Let’s get the ball rolling.
Quite honestly, the concept of rolling a ball around on the ground has not intrigued me since I learned to walk. So when developer Joe Wintergreen-Arthur, from Impromptu Games, reached out to me about checking out InFlux, I was more than a bit apprehensive. A quick Google search led me to the game’s Steam Greenlight page where I saw a number of screenshots featuring a blue ball rolling through various indoor and outdoor locations, all beautifully rendered. InFlux looked good, I gave it that much.
I started the trailer and listened as Jonathan Yandel’s mellow sountrack played as a glowing blue ball rolled around through the game’s outdoor environments. Then, something hypnotic happened: the trailer ended and I found myself struggling to recall anything I had been thinking before the trailer started. While watching the trailer I had completely zoned out and relaxed…and it felt great.
That’s when I knew I had to play InFlux.
As the game loaded up, I skimmed through the notepad file that worked as a disclaimer that the game wasn’t completely done, and there were still plenty of bugs to fixed. I took the list into consideration as InFlux booted up. The music was just as relaxing as it had been in the trailer, and after a short intro cinematic that simply showed the blue ball falling like a meteor from the sky, I found myself controlling the blue ball as I rolled it across a beach. InFlux provides no explanation as to why you’re a ball on the beach…other than what you see in the opening cinematic. Clearly, discovery is a major aspect of InFlux.
The controls are simple: WASD to get the ball rolling, the mouse controls the camera, left and right clicking triggers the ball’s repulse/attract feature that you can use to drag or push objects, and Space bar is used to charge up for extra bursts of speed. Everything felt totally natural, and while InFlux boasts the capability to use a Xbox 360 controller, I felt perfectly comfortable using the mouse and keyboard.
Starting on the beach, I navigated my way around the coastal area, through shallow water and around rock formations. The level’s design is relatively linear, but it remains open enough, in most areas, to allow you to explore around a bit. Exploring does pay off, as tucked away within the levels are small blue glowy-orbs that resemble fireflies. By rolling into these blue orbs, they become attracted to the ball, and will follow you through the rest of the level.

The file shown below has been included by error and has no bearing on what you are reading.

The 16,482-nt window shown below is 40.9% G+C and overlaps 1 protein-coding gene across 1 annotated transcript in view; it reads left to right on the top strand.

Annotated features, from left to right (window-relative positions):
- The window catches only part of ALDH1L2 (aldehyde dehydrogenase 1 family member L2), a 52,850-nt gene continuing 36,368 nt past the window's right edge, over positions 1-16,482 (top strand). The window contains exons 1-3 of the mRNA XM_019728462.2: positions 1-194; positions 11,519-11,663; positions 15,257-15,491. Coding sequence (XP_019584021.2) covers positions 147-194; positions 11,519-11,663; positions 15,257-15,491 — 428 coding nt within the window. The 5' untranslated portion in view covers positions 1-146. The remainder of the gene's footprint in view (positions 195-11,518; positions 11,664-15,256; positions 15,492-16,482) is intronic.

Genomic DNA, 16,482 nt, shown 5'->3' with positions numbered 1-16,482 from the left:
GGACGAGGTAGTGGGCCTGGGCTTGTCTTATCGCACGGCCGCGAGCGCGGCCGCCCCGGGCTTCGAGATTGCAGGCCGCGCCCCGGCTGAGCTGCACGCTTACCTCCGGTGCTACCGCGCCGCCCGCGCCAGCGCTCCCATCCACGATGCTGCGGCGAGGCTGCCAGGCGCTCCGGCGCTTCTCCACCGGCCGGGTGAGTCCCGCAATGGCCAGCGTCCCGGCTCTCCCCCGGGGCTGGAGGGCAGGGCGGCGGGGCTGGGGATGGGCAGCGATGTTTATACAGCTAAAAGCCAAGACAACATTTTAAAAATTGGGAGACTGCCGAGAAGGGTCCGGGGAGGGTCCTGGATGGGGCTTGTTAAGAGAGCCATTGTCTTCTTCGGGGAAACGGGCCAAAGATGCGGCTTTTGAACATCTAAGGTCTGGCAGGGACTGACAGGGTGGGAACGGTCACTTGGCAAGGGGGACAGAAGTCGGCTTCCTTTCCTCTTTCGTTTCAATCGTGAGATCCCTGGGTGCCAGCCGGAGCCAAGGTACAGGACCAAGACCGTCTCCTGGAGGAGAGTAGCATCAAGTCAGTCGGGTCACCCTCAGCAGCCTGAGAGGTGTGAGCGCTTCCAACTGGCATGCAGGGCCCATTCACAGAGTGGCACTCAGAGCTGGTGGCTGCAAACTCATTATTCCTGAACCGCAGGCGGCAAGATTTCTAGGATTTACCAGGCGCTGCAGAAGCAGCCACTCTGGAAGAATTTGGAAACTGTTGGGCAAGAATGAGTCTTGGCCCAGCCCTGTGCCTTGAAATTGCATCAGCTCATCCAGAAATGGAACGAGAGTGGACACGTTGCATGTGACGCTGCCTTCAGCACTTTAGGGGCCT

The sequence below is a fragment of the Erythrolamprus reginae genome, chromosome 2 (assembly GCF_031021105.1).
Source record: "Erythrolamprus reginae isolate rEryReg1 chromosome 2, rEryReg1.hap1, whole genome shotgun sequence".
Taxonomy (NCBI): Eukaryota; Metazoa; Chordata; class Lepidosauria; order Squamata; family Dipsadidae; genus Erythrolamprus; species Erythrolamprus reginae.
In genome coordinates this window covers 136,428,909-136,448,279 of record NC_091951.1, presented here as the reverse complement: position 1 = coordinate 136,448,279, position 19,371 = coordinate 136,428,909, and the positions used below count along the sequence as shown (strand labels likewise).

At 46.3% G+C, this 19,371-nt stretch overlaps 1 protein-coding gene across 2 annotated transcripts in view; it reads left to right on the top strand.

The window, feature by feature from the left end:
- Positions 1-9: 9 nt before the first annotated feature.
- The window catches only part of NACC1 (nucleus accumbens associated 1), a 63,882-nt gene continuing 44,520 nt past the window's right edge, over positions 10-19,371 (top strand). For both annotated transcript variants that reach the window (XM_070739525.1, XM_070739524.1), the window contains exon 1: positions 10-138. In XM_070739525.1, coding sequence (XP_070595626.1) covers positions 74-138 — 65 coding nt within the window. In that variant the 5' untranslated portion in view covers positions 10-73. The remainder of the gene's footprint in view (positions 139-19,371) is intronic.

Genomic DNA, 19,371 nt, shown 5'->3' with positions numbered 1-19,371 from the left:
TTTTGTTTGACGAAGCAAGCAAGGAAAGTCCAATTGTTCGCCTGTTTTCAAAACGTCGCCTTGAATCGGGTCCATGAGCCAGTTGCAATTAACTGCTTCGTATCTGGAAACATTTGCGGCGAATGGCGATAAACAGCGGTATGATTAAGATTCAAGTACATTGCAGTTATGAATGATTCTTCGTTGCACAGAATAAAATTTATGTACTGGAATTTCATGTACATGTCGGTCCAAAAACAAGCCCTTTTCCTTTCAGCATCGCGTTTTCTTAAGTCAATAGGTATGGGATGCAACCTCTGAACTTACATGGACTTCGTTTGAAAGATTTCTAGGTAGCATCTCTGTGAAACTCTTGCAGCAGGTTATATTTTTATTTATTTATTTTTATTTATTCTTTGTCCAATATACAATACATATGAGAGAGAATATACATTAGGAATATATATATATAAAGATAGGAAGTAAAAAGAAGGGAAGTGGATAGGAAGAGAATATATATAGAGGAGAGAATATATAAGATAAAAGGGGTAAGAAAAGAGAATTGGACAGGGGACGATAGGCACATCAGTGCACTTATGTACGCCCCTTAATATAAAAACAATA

At the end of each zone, players find a glass box. If enough of the blue orbs have been gathered, the glass box will unlock, and players can go inside. This is essentially how the rest of the game plays out. Players roll through the lush landscapes looking for orbs to unlock the next glass box. Then they go in and solve the puzzle, and are teleported out, to a new region of InFlux’s world.
When players enter the glass cubes, it is as if they have been warped into another dimension. The beaches and forests vanish, and instead, everything is bright and pristine-looking, —very Aperture Science-feeling, except for all the windows. There are switches which can rotate the cube room around, and players must get the orange ball into the orange zone, to complete the glass box, and continue on through the island. Solving the boxes is not simply a matter of pulling the orange ball from one side, to the other. Players must align the orange ball to slide into the wall panels (which become the floor) when the room rotates around, bounce the ball up using air vents, and so on. So far it hasn’t been that difficult, but I have only played through about the first five boxes.
Once the puzzle box is completed, the ball warps out of there and drops down, back onto Earth.
Or is it Earth?
As I mentioned before, discovery is a big part of InFlux, and the drive to see just what’s around the next corner, is surprisingly strong. The experience as a whole, was incredibly relaxing. You are simply a ball, just rolling along a beach, or bouncing harmlessly down a cliff as the sun sets on the horizon. The music is perfect, the visuals are nice…everything just comes together beautifully.
I don’t see myself spending hours and hours with InFlux, it’s just not one of those games. It’s more of a relaxing experience, that happens to be fun…which isn’t a bad thing at all.
Currently, InFlux is vying for votes on Steam Greenlight, so check out what Impromptu Games’ has put together on their Steam Greenlight profile, and possibly drop them a vote, if you feel so inclined. Then visit the official website and follow the developer on Twitter.